Yamaha Rhino® All-terrain Vehicles Seriously Injure and Maim Some Drivers and Passengers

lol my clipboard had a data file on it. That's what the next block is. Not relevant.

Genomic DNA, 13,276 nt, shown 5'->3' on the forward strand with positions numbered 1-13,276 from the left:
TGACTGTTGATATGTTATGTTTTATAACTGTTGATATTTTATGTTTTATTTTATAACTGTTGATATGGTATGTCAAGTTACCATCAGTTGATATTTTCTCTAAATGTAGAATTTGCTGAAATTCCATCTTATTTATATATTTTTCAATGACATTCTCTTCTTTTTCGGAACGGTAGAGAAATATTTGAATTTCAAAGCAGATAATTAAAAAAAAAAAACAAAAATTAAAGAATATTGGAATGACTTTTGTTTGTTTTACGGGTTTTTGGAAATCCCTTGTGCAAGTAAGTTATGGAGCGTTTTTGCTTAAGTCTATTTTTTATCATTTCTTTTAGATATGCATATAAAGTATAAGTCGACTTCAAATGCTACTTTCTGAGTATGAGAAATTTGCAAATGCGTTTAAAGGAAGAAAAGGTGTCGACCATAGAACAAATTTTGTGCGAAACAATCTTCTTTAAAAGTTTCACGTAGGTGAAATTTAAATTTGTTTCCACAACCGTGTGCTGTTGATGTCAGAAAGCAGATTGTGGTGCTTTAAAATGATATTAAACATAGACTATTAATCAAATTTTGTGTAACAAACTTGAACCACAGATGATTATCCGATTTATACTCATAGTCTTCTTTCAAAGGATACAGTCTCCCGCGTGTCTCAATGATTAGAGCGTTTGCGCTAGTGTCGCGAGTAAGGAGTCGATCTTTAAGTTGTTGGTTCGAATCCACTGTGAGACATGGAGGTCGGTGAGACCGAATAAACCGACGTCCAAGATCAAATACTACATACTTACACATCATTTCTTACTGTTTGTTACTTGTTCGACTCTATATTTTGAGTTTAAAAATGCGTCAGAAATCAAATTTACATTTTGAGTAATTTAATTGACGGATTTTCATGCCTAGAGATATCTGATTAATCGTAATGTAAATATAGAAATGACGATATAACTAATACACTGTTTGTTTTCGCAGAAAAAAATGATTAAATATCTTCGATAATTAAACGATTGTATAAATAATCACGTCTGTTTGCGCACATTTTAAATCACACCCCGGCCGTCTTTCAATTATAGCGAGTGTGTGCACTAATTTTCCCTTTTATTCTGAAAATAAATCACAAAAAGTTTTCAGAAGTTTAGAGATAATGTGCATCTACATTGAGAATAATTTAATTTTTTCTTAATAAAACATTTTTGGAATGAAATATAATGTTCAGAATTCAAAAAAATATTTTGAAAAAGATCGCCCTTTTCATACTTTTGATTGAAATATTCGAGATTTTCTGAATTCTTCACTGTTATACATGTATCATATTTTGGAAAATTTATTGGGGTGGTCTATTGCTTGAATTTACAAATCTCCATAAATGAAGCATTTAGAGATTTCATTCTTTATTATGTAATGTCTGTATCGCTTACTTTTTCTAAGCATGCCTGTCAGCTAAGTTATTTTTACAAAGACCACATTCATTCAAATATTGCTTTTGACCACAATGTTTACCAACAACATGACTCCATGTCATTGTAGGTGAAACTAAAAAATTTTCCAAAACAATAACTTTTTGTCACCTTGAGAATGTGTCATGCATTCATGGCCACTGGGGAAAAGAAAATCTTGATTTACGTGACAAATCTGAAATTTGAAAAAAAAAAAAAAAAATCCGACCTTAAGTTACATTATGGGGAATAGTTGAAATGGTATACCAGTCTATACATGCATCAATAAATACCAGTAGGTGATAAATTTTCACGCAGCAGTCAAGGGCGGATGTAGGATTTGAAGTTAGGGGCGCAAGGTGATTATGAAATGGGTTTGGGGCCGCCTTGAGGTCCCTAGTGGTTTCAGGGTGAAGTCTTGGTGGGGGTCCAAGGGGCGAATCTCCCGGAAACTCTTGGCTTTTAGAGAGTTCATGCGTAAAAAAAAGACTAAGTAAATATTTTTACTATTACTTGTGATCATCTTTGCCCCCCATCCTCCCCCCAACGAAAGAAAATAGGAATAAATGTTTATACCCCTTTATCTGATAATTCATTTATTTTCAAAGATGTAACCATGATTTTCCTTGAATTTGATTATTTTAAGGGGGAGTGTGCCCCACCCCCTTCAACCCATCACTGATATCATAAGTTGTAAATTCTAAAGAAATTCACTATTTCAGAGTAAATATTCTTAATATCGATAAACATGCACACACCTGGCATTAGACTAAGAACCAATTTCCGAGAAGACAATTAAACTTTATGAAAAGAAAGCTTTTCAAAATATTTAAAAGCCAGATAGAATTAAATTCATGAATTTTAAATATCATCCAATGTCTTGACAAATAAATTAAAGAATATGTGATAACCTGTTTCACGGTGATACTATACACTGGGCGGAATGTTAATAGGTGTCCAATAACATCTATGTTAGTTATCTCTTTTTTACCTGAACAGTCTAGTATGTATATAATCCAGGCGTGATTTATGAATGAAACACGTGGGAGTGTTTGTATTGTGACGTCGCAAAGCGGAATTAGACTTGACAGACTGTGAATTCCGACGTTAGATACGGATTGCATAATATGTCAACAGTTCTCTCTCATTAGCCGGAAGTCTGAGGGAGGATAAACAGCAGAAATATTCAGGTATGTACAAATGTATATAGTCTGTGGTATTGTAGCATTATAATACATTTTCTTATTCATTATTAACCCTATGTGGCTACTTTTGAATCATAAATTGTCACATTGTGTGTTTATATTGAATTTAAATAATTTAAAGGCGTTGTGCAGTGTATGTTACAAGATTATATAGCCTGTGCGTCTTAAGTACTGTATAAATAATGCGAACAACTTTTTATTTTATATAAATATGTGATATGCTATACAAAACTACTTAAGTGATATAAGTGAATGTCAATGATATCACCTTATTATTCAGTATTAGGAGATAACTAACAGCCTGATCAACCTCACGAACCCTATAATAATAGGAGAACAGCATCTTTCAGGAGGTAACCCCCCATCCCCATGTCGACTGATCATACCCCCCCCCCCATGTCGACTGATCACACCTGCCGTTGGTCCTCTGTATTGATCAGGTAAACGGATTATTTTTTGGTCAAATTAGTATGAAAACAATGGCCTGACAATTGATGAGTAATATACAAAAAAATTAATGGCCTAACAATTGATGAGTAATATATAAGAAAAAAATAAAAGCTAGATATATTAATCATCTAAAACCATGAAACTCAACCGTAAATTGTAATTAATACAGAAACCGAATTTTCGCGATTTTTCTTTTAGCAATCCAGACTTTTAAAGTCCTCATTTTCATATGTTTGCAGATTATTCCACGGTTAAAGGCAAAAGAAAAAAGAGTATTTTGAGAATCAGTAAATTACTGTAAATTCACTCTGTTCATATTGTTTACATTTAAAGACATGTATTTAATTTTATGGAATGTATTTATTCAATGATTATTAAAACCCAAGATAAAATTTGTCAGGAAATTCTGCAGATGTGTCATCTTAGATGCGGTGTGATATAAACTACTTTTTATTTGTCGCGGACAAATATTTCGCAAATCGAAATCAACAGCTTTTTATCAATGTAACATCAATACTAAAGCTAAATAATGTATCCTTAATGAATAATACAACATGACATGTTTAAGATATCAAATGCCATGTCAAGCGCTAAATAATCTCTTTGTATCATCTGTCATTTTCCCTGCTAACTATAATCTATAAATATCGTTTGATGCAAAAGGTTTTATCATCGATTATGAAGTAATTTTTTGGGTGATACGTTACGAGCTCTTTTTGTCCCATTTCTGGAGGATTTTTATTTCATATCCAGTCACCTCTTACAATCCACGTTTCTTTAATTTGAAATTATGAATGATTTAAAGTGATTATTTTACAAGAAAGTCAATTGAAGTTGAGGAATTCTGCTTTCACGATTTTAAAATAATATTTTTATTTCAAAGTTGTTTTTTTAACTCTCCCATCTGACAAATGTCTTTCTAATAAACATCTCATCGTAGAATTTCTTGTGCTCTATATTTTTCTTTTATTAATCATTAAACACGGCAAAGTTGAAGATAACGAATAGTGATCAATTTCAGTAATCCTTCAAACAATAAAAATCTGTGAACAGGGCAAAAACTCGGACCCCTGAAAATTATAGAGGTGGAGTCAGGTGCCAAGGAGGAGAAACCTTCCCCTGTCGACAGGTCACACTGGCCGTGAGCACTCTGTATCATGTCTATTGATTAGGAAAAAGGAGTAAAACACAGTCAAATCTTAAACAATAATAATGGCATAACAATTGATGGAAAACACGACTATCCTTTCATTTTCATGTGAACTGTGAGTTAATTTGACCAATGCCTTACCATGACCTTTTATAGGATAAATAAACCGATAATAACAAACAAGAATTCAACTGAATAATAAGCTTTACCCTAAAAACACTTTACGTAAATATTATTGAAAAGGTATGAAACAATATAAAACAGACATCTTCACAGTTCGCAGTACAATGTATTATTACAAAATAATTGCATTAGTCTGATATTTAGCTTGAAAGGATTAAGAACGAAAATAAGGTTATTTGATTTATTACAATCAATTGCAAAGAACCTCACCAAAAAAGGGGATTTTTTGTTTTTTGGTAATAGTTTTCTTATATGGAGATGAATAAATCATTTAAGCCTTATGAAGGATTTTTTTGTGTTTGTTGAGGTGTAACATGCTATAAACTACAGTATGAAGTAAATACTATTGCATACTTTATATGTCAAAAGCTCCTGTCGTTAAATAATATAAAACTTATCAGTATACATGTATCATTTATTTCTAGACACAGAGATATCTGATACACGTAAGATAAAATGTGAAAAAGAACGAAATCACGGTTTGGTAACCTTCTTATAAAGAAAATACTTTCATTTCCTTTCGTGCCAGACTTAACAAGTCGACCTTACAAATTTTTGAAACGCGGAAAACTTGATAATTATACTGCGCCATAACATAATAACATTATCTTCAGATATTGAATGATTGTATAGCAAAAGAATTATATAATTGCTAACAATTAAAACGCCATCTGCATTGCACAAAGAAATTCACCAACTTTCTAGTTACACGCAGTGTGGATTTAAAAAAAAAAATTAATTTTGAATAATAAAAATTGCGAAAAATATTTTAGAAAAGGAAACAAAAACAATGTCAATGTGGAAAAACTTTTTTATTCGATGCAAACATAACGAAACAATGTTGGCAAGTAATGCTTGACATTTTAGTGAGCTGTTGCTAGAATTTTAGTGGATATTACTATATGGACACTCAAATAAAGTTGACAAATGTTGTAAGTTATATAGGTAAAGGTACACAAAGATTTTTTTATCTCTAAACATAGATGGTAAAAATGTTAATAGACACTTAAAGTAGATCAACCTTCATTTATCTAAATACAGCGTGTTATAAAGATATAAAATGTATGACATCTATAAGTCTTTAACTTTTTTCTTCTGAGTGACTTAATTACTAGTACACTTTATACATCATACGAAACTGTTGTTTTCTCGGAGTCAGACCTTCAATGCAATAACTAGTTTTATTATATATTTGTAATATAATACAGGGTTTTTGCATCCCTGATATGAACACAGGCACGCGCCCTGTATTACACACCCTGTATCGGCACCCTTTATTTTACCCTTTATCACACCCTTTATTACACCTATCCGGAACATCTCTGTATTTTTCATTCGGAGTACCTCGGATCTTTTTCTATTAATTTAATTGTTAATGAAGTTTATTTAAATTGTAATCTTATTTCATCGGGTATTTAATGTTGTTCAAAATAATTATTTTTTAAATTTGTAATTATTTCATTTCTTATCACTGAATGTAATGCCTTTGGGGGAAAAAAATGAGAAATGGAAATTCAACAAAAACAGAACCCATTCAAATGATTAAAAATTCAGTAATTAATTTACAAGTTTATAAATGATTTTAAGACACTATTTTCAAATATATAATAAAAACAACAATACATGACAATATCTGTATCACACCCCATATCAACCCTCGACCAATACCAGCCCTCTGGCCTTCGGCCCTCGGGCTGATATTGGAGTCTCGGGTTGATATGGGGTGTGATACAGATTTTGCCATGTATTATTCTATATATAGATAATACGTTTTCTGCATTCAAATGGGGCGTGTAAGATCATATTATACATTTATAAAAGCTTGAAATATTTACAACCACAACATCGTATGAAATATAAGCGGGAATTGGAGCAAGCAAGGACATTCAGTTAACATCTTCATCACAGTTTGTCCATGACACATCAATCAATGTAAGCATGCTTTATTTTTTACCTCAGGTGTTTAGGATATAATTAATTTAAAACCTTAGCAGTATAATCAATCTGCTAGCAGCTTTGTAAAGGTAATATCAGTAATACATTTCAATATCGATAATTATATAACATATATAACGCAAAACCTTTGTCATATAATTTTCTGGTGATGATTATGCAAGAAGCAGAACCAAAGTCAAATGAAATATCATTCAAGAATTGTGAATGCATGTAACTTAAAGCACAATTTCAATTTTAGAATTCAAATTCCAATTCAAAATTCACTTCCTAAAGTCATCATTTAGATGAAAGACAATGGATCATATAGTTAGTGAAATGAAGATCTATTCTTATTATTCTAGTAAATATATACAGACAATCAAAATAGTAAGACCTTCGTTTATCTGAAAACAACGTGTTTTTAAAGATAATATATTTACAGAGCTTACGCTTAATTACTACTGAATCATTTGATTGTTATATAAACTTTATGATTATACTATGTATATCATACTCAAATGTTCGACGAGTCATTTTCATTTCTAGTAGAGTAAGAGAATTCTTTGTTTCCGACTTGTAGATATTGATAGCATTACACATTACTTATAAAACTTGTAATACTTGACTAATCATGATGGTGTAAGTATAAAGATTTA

Since the Yamaha Rhino was introduced to the market in the United States in September 2003, some drivers and passengers have been seriously injured, and in some cases permanently maimed as a result of rollover accidents. The Rhino, because of its unique design ≠Ė including a narrow wheelbase, high center of gravity, fast acceleration and extremely quick turning radius Ė can be very unstable and roll over on either the driver or passenger side when sharply turned at low speeds. Although the vehicle is equipped with a roll bar and seat belt, it has no lower leg or foot protection. When the Rhino tips or rolls over, the driverís or passengerís leg can come out of the vehicle and be crushed by various portions of the roll bar. These crush injuries have proven to be very difficult to treat, and in some cases have led to the amputation of the injured personís leg. In many cases where the leg has been saved, the nature of the crush injury has required multiple surgeries, bone grafts, and muscle flap procedures. This leaves the victim with a severely and permanently impaired leg for the rest of his or her life. These types of injuries resulting from low speed operation of the vehicle are completely unforeseeable to the owner, driver or passenger. Although many lawsuits have been filed against Yamaha claiming defects and negligent design, Yamaha has not made any changes in the vehicle that would make them more stable or add protection to the drivers' and passengers' legs.

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